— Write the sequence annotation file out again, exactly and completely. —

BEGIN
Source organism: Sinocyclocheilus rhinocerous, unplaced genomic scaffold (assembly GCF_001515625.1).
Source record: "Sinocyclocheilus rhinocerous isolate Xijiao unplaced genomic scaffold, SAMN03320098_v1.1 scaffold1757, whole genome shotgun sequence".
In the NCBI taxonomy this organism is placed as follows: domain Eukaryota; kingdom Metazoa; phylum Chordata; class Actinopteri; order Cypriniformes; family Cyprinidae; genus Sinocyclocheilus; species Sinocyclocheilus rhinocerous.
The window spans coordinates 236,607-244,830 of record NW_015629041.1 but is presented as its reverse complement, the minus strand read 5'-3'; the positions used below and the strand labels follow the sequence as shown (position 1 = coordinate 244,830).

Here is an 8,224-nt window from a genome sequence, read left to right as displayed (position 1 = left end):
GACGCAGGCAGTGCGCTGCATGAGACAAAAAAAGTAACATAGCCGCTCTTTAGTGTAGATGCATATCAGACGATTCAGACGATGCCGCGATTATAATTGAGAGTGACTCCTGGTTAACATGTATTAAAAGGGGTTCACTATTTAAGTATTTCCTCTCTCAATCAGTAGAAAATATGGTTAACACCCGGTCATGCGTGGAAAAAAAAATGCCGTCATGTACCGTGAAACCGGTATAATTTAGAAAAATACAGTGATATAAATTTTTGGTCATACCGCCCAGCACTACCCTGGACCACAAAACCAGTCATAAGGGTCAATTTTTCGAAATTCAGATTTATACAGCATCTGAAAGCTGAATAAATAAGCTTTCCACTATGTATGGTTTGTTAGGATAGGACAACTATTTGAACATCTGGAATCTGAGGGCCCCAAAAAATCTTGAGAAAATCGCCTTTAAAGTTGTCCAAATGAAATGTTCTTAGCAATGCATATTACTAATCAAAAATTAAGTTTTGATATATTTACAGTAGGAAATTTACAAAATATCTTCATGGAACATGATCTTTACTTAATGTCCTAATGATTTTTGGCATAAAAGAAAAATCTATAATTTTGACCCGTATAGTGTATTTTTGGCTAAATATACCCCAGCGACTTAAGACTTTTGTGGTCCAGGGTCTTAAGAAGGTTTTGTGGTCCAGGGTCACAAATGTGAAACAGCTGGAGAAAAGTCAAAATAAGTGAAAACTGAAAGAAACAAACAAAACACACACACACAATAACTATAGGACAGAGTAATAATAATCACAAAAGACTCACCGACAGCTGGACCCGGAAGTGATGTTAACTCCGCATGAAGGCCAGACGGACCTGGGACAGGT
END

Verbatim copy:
Source organism: Sinocyclocheilus rhinocerous, unplaced genomic scaffold (assembly GCF_001515625.1).
Source record: "Sinocyclocheilus rhinocerous isolate Xijiao unplaced genomic scaffold, SAMN03320098_v1.1 scaffold1757, whole genome shotgun sequence".
In the NCBI taxonomy this organism is placed as follows: domain Eukaryota; kingdom Metazoa; phylum Chordata; class Actinopteri; order Cypriniformes; family Cyprinidae; genus Sinocyclocheilus; species Sinocyclocheilus rhinocerous.
The window spans coordinates 236,607-244,830 of record NW_015629041.1 but is presented as its reverse complement, the minus strand read 5'-3'; the positions used below and the strand labels follow the sequence as shown (position 1 = coordinate 244,830).

Here is an 8,224-nt window from a genome sequence, read left to right as displayed (position 1 = left end):
GACGCAGGCAGTGCGCTGCATGAGACAAAAAAAGTAACATAGCCGCTCTTTAGTGTAGATGCATATCAGACGATTCAGACGATGCCGCGATTATAATTGAGAGTGACTCCTGGTTAACATGTATTAAAAGGGGTTCACTATTTAAGTATTTCCTCTCTCAATCAGTAGAAAATATGGTTAACACCCGGTCATGCGTGGAAAAAAAAATGCCGTCATGTACCGTGAAACCGGTATAATTTAGAAAAATACAGTGATATAAATTTTTGGTCATACCGCCCAGCACTACCCTGGACCACAAAACCAGTCATAAGGGTCAATTTTTCGAAATTCAGATTTATACAGCATCTGAAAGCTGAATAAATAAGCTTTCCACTATGTATGGTTTGTTAGGATAGGACAACTATTTGAACATCTGGAATCTGAGGGCCCCAAAAAATCTTGAGAAAATCGCCTTTAAAGTTGTCCAAATGAAATGTTCTTAGCAATGCATATTACTAATCAAAAATTAAGTTTTGATATATTTACAGTAGGAAATTTACAAAATATCTTCATGGAACATGATCTTTACTTAATGTCCTAATGATTTTTGGCATAAAAGAAAAATCTATAATTTTGACCCGTATAGTGTATTTTTGGCTAAATATACCCCAGCGACTTAAGACTTTTGTGGTCCAGGGTCTTAAGAAGGTTTTGTGGTCCAGGGTCACAAATGTGAAACAGCTGGAGAAAAGTCAAAATAAGTGAAAACTGAAAGAAACAAACAAAACACACACACACAATAACTATAGGACAGAGTAATAATAATCACAAAAGACTCACCGACAGCTGGACCCGGAAGTGATGTTAACTCCGCATGAAGGCCAGACGGACCTGGGACAGGT